Immersion and Creative Practices

March 16th | Marcus Maeder 17:15- 18:30h

April 13th | Felix Stalder | 17:15- 18:30h

April 27th | Maike Thies | 17:15- 18:30h

May 4th | Hannah Walter | 17:15-18:30h

May 11th | Christian Iseli | 17:15-18:30h


Marcus Maeder, Institute for Computer Music and Sound Technology

Since its creation by the musician Brian Eno in 1976, the term ambient has undergone significant change. The musical style has developed into a framework of reception and terminology within which computer/digital music as well as visual art are conceived and received. The term ambient opens up a context of artistic and social practices reflecting a reality that is increasingly created by and transported via media technologies. Modern constructions of immanence are examined by using biologist Jakob von Uexküll’s concept of Umwelt, which he postulates as a world-generating context of body, cognition and environment. Accordingly, ambient can be understood as a sort of mimetic ceremony, producing extremely complex yet coherent images of the world. In the talk, a phenomenology of the sounds found in current digital music as well as associations and meanings elicited by them are presented.
Ambient is a compound of spaces in which a reflection of the world takes place, created through artistic, social, geographical and increasingly virtual devices. The idea of space as the expansion of thought, enclosing its infinite movements as an absolute horizon is implied by the concept of immanence proposed by Gilles Deleuze and Félix Guattari. In Ambient, a soundtrack of immanence is created, a polyphonic sound of the environment as we experience it, which makes the world in its diversity imaginable and possible to experience. In this, the possible, the utopian, is constitutive of immanence: Prototypically, experimentally and as a projection, it is created by the participants of a mimetic ceremony, of an ambient situation, by the artists and their audience.

Marcus Maeder is a sound artist, researcher and composer of electronic music. As an author, Maeder has written on a number of topics in the fields of sound art, artistic research and digital media. Maeder studied Fine Arts in Lucerne/Switzerland, Philosophy in Hagen/Germany and currently pursues his PhD in Environmental Systems Science at ETH Zurich. He runs the music label domizil, which he founded in 1996. Maeder has worked as an editor and producer for the Swiss radio station SRF and has been working as a researcher at the Institute for Computer Music and Sound Technology (ICST) of the Zurich University of the Arts ZHdK since 2005. On an invitation by French President François Hollande, Maeder presented his sound art installation/trees: Pinus sylvestris/at the 2015 United Nations Climate Change Conference COP21. In 2017 he presented his installation “Espirito da Floresta” at the Inter-American Development Bank in Washington DC – the same year in which he and Roman Zweifel received an honorable mention for ”treelab” at the STARTS Prize, which was offered by the European Commission at the Ars Electronica Festival in Linz/Austria.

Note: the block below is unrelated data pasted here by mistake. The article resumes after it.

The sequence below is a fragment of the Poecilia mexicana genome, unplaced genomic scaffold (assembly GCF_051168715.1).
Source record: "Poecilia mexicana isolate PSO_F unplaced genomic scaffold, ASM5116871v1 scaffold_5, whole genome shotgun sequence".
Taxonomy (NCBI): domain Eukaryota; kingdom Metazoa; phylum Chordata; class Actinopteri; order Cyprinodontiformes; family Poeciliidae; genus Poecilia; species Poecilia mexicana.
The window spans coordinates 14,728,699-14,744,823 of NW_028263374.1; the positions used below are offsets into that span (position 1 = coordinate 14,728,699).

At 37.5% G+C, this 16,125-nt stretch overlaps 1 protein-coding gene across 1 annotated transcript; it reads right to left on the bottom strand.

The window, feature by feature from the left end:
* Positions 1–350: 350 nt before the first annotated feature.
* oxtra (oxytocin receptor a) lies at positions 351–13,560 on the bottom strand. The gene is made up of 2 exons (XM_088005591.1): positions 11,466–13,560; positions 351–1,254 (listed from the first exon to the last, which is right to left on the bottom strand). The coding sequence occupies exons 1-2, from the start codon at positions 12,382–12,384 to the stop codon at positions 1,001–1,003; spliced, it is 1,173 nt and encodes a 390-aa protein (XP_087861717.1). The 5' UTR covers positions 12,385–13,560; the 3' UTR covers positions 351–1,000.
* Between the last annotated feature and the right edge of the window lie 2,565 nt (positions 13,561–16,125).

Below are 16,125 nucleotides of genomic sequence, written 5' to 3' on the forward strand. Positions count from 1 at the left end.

Felix Stalder, Department of Fine Arts, Digital Culture

Immersion is not necessarily a technical issue, but rather can be seen as a type of relation to the world. This relation – quite distinct from the “critical distance” championed by enlightenment thinkers – can have three different qualities: escapism, control, or co-existence. Escapism allows one to immerse oneself in an experience that is fully self-contained and aims to have no consequences beyond it. The ride on a rollercoaster would be an example of such an immersion. Control goes two ways: Either immersion allows an actor to control his/her environment to a much higher degree than it would be possible outside the immersion, or, the actor becomes subject to an unprecedented degree of control by those setting the parameters of the environment. Both types of control can, of course, co-exist at the same time, as they do in racing simulators. The third quality of immersive relationship enables the expression of a deeper relationship with an environment, in which the actors exist within a world that is so large and complex that no ‘outside’ view is possible. It expresses a condition of partial, situated experience and action, allowing the experience of mediated immersion to stand for existential co-existence with multiple others itself. Many immersive installations in contemporary art, for example, by Ilja Kabakov or Christoph Büchel, aim to produce this kind of quality.

These different qualities are not mutually exclusive. How all three of them shape the overall quality of the work is a question of the intention driving the design of the immersive situation.

Felix Stalder is professor for Digital Culture in the Department Fine Arts of the Zurich University of the Arts. His work focuses on the intersections of cultural, political and technological dynamics, in particular on commons, control society, copyright and transformation of subjectivity. He not only works as an academic but also as a cultural producer, being a moderator of the mailing list and a member of the World Information Institute as well as the Technopolitics Working Group (both in Vienna). Among his recent publications are «Digital Solidarity» (PML & Mute 2014) and «The Digital Condition» (Polity Press, 2018).


Maike Thies, Department of Design, Game Design